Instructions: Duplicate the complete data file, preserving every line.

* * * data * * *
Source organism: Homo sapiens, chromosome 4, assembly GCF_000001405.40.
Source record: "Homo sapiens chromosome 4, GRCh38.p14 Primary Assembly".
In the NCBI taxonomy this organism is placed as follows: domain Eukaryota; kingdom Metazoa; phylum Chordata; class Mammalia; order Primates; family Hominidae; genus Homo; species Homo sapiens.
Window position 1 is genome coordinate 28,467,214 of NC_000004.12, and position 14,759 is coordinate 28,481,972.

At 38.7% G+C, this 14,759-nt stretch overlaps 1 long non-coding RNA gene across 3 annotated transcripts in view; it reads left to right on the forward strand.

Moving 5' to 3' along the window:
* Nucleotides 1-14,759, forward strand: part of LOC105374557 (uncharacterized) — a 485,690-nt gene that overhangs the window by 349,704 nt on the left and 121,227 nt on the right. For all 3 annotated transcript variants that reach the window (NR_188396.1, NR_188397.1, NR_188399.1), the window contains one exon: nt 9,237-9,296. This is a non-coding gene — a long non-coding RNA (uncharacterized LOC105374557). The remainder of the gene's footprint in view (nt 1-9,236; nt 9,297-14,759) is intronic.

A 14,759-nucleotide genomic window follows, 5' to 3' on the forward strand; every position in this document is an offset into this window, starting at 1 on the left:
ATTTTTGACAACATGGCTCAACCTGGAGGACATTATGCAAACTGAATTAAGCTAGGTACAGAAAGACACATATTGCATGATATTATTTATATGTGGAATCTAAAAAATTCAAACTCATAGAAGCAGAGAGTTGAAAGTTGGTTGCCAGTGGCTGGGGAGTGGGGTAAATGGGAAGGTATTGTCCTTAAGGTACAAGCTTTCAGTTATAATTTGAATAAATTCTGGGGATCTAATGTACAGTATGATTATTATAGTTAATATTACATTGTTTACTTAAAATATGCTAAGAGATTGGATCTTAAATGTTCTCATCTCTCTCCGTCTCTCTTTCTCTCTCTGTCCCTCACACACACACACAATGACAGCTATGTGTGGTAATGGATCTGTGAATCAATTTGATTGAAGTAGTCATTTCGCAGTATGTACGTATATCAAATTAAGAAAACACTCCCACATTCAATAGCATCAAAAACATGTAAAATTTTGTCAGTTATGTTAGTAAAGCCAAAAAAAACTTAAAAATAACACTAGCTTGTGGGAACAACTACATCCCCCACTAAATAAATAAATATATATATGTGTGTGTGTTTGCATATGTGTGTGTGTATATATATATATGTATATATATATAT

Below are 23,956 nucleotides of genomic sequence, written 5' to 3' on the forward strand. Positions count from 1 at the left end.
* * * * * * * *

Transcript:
Source organism: Homo sapiens, chromosome 4, assembly GCF_000001405.40.
Source record: "Homo sapiens chromosome 4, GRCh38.p14 Primary Assembly".
In the NCBI taxonomy this organism is placed as follows: domain Eukaryota; kingdom Metazoa; phylum Chordata; class Mammalia; order Primates; family Hominidae; genus Homo; species Homo sapiens.
Window position 1 is genome coordinate 28,467,214 of NC_000004.12, and position 14,759 is coordinate 28,481,972.

At 38.7% G+C, this 14,759-nt stretch overlaps 1 long non-coding RNA gene across 3 annotated transcripts in view; it reads left to right on the forward strand.

Moving 5' to 3' along the window:
* Nucleotides 1-14,759, forward strand: part of LOC105374557 (uncharacterized) — a 485,690-nt gene that overhangs the window by 349,704 nt on the left and 121,227 nt on the right. For all 3 annotated transcript variants that reach the window (NR_188396.1, NR_188397.1, NR_188399.1), the window contains one exon: nt 9,237-9,296. This is a non-coding gene — a long non-coding RNA (uncharacterized LOC105374557). The remainder of the gene's footprint in view (nt 1-9,236; nt 9,297-14,759) is intronic.

A 14,759-nucleotide genomic window follows, 5' to 3' on the forward strand; every position in this document is an offset into this window, starting at 1 on the left:
ATTTTTGACAACATGGCTCAACCTGGAGGACATTATGCAAACTGAATTAAGCTAGGTACAGAAAGACACATATTGCATGATATTATTTATATGTGGAATCTAAAAAATTCAAACTCATAGAAGCAGAGAGTTGAAAGTTGGTTGCCAGTGGCTGGGGAGTGGGGTAAATGGGAAGGTATTGTCCTTAAGGTACAAGCTTTCAGTTATAATTTGAATAAATTCTGGGGATCTAATGTACAGTATGATTATTATAGTTAATATTACATTGTTTACTTAAAATATGCTAAGAGATTGGATCTTAAATGTTCTCATCTCTCTCCGTCTCTCTTTCTCTCTCTGTCCCTCACACACACACACAATGACAGCTATGTGTGGTAATGGATCTGTGAATCAATTTGATTGAAGTAGTCATTTCGCAGTATGTACGTATATCAAATTAAGAAAACACTCCCACATTCAATAGCATCAAAAACATGTAAAATTTTGTCAGTTATGTTAGTAAAGCCAAAAAAAACTTAAAAATAACACTAGCTTGTGGGAACAACTACATCCCCCACTAAATAAATAAATATATATATGTGTGTGTGTTTGCATATGTGTGTGTGTATATATATATATGTATATATATATAT

Below are 23,956 nucleotides of genomic sequence, written 5' to 3' on the forward strand. Positions count from 1 at the left end.